Writing isn’t brain surgery, but it’s rare when someone adept at the latter is also so accomplished at the former. Searching for meaning and purpose in his life, Kalanithi pursued a doctorate in literature and had felt certain that he wouldn’t enter the field of medicine, in which his father and other members of his family excelled. “But I couldn’t let go of the question,” he writes, after realizing that his goals “didn’t quite fit in an English department.” “Where did biology, morality, literature and philosophy intersect?” So he decided to set aside his doctoral dissertation and belatedly prepare for medical school, which “would allow me a chance to find answers that are not in books, to find a different sort of sublime, to forge relationships with the suffering, and to keep following the question of what makes human life meaningful, even in the face of death and decay.” The author’s empathy undoubtedly made him an exceptional doctor, and the precision of his prose—as well as the moral purpose underscoring it—suggests that he could have written a good book on any subject he chose. Part of what makes this book so essential is the fact that it was written under a death sentence following the diagnosis that upended his life, just as he was preparing to end his residency and attract offers at the top of his profession. Kalanithi learned he might have 10 years to live or perhaps five. Should he return to neurosurgery (he could and did), or should he write (he also did)? Should he and his wife have a baby? They did, eight months before he died, which was less than two years after the original diagnosis. “The fact of death is unsettling,” he understates. “Yet there is no other way to live.”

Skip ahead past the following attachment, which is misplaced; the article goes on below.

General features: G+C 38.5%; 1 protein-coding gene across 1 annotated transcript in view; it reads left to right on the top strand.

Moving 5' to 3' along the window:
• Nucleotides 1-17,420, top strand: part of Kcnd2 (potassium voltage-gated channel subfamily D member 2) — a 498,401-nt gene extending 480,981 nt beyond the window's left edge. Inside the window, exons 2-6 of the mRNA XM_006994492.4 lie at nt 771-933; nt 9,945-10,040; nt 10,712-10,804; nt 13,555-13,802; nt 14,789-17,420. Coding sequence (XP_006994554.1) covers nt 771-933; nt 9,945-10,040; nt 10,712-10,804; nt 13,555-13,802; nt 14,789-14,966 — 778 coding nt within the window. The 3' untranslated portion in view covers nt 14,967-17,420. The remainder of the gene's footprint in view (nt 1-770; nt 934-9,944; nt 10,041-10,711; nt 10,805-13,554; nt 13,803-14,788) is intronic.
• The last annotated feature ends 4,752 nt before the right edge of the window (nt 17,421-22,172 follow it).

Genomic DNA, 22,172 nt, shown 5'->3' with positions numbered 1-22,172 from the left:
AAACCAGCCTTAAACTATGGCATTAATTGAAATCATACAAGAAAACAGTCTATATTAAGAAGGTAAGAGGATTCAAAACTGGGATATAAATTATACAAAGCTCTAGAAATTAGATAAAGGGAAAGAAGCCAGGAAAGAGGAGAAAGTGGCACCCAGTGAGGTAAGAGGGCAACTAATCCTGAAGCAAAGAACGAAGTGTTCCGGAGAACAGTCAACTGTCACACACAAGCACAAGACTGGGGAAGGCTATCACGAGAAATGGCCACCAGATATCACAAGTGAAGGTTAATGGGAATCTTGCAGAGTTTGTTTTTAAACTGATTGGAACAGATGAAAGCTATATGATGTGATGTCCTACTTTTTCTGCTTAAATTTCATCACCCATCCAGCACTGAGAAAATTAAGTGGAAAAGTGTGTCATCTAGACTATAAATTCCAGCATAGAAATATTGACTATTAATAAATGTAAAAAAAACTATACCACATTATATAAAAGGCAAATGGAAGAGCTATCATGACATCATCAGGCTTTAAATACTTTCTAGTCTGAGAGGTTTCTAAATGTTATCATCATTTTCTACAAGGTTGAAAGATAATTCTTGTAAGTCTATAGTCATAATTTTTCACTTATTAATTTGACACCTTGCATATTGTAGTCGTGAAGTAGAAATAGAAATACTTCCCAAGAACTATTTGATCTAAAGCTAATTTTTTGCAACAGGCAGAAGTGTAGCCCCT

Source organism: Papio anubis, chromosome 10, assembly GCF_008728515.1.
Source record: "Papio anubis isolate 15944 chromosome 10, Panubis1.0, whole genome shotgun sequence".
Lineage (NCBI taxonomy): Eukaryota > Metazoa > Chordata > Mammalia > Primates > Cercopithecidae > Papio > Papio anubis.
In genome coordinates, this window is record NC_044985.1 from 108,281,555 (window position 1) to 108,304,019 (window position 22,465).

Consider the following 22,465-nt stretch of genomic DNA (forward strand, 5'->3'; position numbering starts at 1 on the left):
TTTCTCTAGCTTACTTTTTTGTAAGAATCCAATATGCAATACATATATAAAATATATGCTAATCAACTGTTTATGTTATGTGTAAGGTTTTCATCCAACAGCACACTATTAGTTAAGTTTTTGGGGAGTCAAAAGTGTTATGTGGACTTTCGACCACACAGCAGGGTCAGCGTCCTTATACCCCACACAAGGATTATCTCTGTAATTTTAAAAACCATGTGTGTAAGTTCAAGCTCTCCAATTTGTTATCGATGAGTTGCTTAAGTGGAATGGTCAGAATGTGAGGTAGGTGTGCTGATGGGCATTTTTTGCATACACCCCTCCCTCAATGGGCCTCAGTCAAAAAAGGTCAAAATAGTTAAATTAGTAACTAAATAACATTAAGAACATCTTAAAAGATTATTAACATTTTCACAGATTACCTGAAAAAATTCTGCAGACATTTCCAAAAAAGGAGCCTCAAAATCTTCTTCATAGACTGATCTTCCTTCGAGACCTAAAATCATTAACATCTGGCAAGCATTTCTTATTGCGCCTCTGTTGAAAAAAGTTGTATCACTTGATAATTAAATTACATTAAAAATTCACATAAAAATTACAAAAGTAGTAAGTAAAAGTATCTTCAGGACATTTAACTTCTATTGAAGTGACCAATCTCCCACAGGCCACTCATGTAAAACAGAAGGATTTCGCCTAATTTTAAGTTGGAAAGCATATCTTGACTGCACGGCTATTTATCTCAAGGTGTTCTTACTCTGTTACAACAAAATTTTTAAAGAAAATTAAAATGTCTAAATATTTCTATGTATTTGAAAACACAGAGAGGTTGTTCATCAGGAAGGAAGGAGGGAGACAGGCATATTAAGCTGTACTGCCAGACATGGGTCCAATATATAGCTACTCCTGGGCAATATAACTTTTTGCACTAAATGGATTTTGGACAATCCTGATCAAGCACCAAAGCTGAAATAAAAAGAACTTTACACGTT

A moving meditation on mortality by a gifted writer whose dual perspectives of physician and patient provide a singular clarity.

Pub Date: Jan. 19, 2016

ISBN: 978-0-8129-8840-6

Page Count: 248

Publisher: Random House

Review Posted Online: Sept. 30, 2015

Kirkus Reviews Issue: Oct. 15, 2015